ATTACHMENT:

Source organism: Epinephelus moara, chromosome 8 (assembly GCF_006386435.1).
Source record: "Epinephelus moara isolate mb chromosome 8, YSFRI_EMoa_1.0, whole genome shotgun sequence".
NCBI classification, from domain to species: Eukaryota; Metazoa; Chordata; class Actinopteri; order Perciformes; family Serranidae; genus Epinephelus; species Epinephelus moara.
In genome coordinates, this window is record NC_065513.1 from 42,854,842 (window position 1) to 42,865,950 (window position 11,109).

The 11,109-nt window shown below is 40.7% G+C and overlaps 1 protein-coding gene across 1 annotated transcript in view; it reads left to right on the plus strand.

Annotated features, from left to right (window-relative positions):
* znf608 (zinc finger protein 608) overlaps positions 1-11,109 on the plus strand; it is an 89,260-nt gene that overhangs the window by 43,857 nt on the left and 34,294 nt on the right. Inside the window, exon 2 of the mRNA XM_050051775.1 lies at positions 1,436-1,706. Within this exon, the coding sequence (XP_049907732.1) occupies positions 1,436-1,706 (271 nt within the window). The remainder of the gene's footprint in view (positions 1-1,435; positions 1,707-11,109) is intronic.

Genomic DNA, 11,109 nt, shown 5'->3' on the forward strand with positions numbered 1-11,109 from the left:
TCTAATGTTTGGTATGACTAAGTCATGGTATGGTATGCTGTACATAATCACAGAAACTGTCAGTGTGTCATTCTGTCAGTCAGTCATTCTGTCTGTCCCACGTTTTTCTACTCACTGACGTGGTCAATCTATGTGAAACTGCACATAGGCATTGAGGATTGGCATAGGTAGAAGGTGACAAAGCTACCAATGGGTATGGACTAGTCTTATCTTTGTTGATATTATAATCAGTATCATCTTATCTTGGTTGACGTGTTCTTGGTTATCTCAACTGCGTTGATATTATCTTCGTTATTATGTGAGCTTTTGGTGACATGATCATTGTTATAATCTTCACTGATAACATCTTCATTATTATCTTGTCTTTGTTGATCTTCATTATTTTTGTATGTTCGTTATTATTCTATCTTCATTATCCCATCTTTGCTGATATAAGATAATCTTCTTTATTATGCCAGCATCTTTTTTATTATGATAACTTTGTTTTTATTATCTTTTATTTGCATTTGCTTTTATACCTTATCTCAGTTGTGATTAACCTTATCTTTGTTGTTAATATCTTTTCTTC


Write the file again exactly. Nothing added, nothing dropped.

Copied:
Source organism: Epinephelus moara, chromosome 8 (assembly GCF_006386435.1).
Source record: "Epinephelus moara isolate mb chromosome 8, YSFRI_EMoa_1.0, whole genome shotgun sequence".
NCBI classification, from domain to species: Eukaryota; Metazoa; Chordata; class Actinopteri; order Perciformes; family Serranidae; genus Epinephelus; species Epinephelus moara.
In genome coordinates, this window is record NC_065513.1 from 42,854,842 (window position 1) to 42,865,950 (window position 11,109).

The 11,109-nt window shown below is 40.7% G+C and overlaps 1 protein-coding gene across 1 annotated transcript in view; it reads left to right on the plus strand.

Annotated features, from left to right (window-relative positions):
* znf608 (zinc finger protein 608) overlaps positions 1-11,109 on the plus strand; it is an 89,260-nt gene that overhangs the window by 43,857 nt on the left and 34,294 nt on the right. Inside the window, exon 2 of the mRNA XM_050051775.1 lies at positions 1,436-1,706. Within this exon, the coding sequence (XP_049907732.1) occupies positions 1,436-1,706 (271 nt within the window). The remainder of the gene's footprint in view (positions 1-1,435; positions 1,707-11,109) is intronic.

Genomic DNA, 11,109 nt, shown 5'->3' on the forward strand with positions numbered 1-11,109 from the left:
TCTAATGTTTGGTATGACTAAGTCATGGTATGGTATGCTGTACATAATCACAGAAACTGTCAGTGTGTCATTCTGTCAGTCAGTCATTCTGTCTGTCCCACGTTTTTCTACTCACTGACGTGGTCAATCTATGTGAAACTGCACATAGGCATTGAGGATTGGCATAGGTAGAAGGTGACAAAGCTACCAATGGGTATGGACTAGTCTTATCTTTGTTGATATTATAATCAGTATCATCTTATCTTGGTTGACGTGTTCTTGGTTATCTCAACTGCGTTGATATTATCTTCGTTATTATGTGAGCTTTTGGTGACATGATCATTGTTATAATCTTCACTGATAACATCTTCATTATTATCTTGTCTTTGTTGATCTTCATTATTTTTGTATGTTCGTTATTATTCTATCTTCATTATCCCATCTTTGCTGATATAAGATAATCTTCTTTATTATGCCAGCATCTTTTTTATTATGATAACTTTGTTTTTATTATCTTTTATTTGCATTTGCTTTTATACCTTATCTCAGTTGTGATTAACCTTATCTTTGTTGTTAATATCTTTTCTTC